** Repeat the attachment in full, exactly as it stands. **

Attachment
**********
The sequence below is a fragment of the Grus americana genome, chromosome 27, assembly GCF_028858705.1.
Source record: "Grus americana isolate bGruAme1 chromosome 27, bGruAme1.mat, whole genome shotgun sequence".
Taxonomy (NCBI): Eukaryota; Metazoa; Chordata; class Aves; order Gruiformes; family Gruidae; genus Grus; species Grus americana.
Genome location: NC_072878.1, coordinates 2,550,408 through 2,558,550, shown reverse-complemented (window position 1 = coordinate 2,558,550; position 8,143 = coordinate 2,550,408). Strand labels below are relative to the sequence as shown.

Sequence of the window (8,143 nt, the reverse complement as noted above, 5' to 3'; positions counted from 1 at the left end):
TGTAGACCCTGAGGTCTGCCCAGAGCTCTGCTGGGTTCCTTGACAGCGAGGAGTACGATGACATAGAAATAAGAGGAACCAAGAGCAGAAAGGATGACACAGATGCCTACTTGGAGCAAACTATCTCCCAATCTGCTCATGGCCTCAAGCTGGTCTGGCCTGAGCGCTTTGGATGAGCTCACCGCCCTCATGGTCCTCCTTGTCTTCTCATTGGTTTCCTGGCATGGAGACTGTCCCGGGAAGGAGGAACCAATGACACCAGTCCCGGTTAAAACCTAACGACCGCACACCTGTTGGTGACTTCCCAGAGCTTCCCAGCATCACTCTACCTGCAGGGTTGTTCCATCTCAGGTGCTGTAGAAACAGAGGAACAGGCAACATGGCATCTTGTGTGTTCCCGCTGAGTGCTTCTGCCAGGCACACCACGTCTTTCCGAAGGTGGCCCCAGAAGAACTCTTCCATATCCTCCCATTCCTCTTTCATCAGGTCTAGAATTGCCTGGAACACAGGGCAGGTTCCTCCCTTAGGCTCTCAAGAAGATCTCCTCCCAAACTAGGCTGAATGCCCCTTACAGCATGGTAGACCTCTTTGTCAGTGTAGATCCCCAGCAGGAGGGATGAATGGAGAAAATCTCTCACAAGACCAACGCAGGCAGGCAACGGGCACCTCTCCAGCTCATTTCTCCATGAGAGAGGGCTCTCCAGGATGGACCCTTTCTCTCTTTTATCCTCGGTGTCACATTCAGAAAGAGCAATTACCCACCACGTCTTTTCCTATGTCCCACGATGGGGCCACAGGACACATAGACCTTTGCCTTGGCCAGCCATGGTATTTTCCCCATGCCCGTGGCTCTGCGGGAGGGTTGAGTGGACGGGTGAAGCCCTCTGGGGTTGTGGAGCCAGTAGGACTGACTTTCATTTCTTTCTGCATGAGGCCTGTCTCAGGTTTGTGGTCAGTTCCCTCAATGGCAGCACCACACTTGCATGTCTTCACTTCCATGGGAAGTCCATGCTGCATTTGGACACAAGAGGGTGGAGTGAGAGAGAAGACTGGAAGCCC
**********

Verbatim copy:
The sequence below is a fragment of the Grus americana genome, chromosome 27, assembly GCF_028858705.1.
Source record: "Grus americana isolate bGruAme1 chromosome 27, bGruAme1.mat, whole genome shotgun sequence".
Taxonomy (NCBI): Eukaryota; Metazoa; Chordata; class Aves; order Gruiformes; family Gruidae; genus Grus; species Grus americana.
Genome location: NC_072878.1, coordinates 2,550,408 through 2,558,550, shown reverse-complemented (window position 1 = coordinate 2,558,550; position 8,143 = coordinate 2,550,408). Strand labels below are relative to the sequence as shown.

Sequence of the window (8,143 nt, the reverse complement as noted above, 5' to 3'; positions counted from 1 at the left end):
TGTAGACCCTGAGGTCTGCCCAGAGCTCTGCTGGGTTCCTTGACAGCGAGGAGTACGATGACATAGAAATAAGAGGAACCAAGAGCAGAAAGGATGACACAGATGCCTACTTGGAGCAAACTATCTCCCAATCTGCTCATGGCCTCAAGCTGGTCTGGCCTGAGCGCTTTGGATGAGCTCACCGCCCTCATGGTCCTCCTTGTCTTCTCATTGGTTTCCTGGCATGGAGACTGTCCCGGGAAGGAGGAACCAATGACACCAGTCCCGGTTAAAACCTAACGACCGCACACCTGTTGGTGACTTCCCAGAGCTTCCCAGCATCACTCTACCTGCAGGGTTGTTCCATCTCAGGTGCTGTAGAAACAGAGGAACAGGCAACATGGCATCTTGTGTGTTCCCGCTGAGTGCTTCTGCCAGGCACACCACGTCTTTCCGAAGGTGGCCCCAGAAGAACTCTTCCATATCCTCCCATTCCTCTTTCATCAGGTCTAGAATTGCCTGGAACACAGGGCAGGTTCCTCCCTTAGGCTCTCAAGAAGATCTCCTCCCAAACTAGGCTGAATGCCCCTTACAGCATGGTAGACCTCTTTGTCAGTGTAGATCCCCAGCAGGAGGGATGAATGGAGAAAATCTCTCACAAGACCAACGCAGGCAGGCAACGGGCACCTCTCCAGCTCATTTCTCCATGAGAGAGGGCTCTCCAGGATGGACCCTTTCTCTCTTTTATCCTCGGTGTCACATTCAGAAAGAGCAATTACCCACCACGTCTTTTCCTATGTCCCACGATGGGGCCACAGGACACATAGACCTTTGCCTTGGCCAGCCATGGTATTTTCCCCATGCCCGTGGCTCTGCGGGAGGGTTGAGTGGACGGGTGAAGCCCTCTGGGGTTGTGGAGCCAGTAGGACTGACTTTCATTTCTTTCTGCATGAGGCCTGTCTCAGGTTTGTGGTCAGTTCCCTCAATGGCAGCACCACACTTGCATGTCTTCACTTCCATGGGAAGTCCATGCTGCATTTGGACACAAGAGGGTGGAGTGAGAGAGAAGACTGGAAGCCC